The common practice of preventing equine stereotypic behaviour in the UK may be of concern, from a welfare perspective, if these behaviours constitute a coping response to a suboptimal environment. The aim of this study was to assess the putative function of these behaviours by measuring behavioural and physiological parameters i) before and after stereotypy prevention; ii) before and after stereotypy performance; and iii) in response to opiate antagonist (naloxone) administration.
The crib-strap significantly (P = 0.05) elevated mean plasma cortisol levels in crib-biting horses; a similar, although not significant trend (P = 0.07) was also observed for the weaving group during the anti-weave bar treatment. Both crib-strap and anti-weave bar significantly (P < 0.05) elevated plasma cortisol levels in the control horses. Although the latter result prevented a definite conclusion being drawn about the function of equine stereotypies, the results did indicate that the use of the crib-strap and anti-weave bar is stressful to the horse.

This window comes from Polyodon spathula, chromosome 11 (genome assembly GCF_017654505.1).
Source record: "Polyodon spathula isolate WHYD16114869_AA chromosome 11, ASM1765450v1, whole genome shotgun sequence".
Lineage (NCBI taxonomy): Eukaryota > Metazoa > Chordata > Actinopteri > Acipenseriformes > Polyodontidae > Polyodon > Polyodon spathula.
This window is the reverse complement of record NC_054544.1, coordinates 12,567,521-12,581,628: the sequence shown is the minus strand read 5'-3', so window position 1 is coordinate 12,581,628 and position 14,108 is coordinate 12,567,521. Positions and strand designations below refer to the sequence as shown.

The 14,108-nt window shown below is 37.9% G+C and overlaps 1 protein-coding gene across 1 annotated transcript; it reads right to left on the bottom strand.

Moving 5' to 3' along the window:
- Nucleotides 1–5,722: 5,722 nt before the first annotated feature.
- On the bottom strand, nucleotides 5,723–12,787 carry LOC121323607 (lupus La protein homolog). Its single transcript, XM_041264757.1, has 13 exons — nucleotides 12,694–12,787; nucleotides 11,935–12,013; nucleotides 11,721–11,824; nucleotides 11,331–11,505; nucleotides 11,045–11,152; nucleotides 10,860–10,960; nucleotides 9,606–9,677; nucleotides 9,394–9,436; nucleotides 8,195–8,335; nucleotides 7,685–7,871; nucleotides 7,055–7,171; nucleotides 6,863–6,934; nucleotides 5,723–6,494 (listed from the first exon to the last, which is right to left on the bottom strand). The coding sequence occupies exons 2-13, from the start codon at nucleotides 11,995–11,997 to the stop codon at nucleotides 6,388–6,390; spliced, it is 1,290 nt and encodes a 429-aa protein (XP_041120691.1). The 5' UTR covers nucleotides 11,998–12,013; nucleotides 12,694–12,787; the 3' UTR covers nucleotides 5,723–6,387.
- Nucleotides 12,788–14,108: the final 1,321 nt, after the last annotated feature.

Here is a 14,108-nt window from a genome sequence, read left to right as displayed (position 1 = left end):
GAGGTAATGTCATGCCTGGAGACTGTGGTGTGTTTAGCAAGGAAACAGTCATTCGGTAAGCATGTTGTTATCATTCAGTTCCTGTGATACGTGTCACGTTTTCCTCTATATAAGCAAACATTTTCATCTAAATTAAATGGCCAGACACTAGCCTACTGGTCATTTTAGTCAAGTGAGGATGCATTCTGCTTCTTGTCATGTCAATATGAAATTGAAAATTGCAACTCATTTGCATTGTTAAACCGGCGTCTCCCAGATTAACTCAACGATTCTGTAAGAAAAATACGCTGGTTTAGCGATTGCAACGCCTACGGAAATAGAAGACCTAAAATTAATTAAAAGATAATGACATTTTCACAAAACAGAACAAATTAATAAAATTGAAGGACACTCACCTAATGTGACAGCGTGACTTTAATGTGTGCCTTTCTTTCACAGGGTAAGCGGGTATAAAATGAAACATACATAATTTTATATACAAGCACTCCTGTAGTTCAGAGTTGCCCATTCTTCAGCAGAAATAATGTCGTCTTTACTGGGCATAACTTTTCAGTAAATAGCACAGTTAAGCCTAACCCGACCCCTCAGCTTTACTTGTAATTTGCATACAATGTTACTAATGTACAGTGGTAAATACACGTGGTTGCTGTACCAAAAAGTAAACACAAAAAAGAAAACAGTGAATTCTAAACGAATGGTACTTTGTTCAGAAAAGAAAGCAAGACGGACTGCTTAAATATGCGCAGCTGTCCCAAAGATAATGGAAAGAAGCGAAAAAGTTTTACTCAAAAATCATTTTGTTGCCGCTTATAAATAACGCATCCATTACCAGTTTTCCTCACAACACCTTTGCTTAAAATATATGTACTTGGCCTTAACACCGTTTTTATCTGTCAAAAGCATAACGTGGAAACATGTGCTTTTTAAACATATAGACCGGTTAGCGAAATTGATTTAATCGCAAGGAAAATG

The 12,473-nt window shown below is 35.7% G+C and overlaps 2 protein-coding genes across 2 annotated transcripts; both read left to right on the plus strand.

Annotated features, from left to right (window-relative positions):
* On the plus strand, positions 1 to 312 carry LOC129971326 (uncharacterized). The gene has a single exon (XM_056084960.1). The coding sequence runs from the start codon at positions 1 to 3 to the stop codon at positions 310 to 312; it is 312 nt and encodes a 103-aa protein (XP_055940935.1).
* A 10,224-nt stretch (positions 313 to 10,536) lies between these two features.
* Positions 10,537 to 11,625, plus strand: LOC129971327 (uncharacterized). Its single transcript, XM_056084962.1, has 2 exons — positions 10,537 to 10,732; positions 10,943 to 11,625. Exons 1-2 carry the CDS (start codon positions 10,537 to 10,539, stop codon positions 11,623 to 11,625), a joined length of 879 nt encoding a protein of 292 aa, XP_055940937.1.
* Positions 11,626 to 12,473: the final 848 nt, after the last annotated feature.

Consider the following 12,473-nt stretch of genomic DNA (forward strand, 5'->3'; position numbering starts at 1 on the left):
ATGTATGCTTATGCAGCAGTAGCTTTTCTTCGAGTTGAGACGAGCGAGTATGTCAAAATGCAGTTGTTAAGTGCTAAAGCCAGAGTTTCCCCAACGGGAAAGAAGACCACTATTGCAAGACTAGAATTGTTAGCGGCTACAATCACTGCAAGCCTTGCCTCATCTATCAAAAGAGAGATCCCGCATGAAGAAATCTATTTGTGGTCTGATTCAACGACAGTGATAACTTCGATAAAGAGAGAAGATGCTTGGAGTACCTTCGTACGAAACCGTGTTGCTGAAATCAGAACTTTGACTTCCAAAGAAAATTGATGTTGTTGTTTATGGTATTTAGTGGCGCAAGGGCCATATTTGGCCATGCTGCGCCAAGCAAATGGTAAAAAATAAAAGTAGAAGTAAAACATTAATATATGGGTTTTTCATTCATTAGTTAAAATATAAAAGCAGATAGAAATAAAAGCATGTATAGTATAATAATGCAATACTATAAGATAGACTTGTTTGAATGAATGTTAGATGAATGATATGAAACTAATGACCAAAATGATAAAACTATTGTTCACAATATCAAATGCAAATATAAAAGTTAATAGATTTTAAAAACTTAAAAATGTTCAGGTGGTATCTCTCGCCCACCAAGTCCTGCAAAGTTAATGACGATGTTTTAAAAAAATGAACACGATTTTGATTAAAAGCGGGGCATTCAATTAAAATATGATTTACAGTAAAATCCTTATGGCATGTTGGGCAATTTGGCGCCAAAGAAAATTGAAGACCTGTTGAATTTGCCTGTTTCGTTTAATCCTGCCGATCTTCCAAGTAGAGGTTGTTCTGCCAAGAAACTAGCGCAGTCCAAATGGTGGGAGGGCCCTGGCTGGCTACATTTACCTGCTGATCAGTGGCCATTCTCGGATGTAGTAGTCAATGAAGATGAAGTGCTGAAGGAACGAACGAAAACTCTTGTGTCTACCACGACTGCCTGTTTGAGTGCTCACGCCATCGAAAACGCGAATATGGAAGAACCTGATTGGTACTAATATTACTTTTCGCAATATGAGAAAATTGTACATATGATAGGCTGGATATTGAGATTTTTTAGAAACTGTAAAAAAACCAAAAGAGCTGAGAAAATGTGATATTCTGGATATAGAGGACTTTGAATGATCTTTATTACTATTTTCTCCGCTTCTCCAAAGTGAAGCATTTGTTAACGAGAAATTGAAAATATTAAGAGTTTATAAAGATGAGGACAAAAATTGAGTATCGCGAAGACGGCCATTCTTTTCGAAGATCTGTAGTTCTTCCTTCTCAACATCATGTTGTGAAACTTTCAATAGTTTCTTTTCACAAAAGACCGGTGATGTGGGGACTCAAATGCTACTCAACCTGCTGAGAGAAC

Plasma cortisol level was significantly (P = 0.04) higher immediately prior to the onset of stereotypy followed by a significant reduction post-stereotypy. This suggested that both crib-biting and weaving have a coping function to reduce stress levels in the animal.
Naloxone significantly reduced crib-biting by 84 per cent (P = 0.05) but it did not reduce weaving behaviour, indicating that crib-biting is a reward behaviour. However, resting behaviour was also significantly (P = 0.02) increased in crib-biting horses, suggesting that the stereotypy reduction was due to a sedative effect of the opiate antagonist. The latter was not measured, however, in control or weaving animals, and thus may be interpreted differently. The welfare implications of these results are discussed.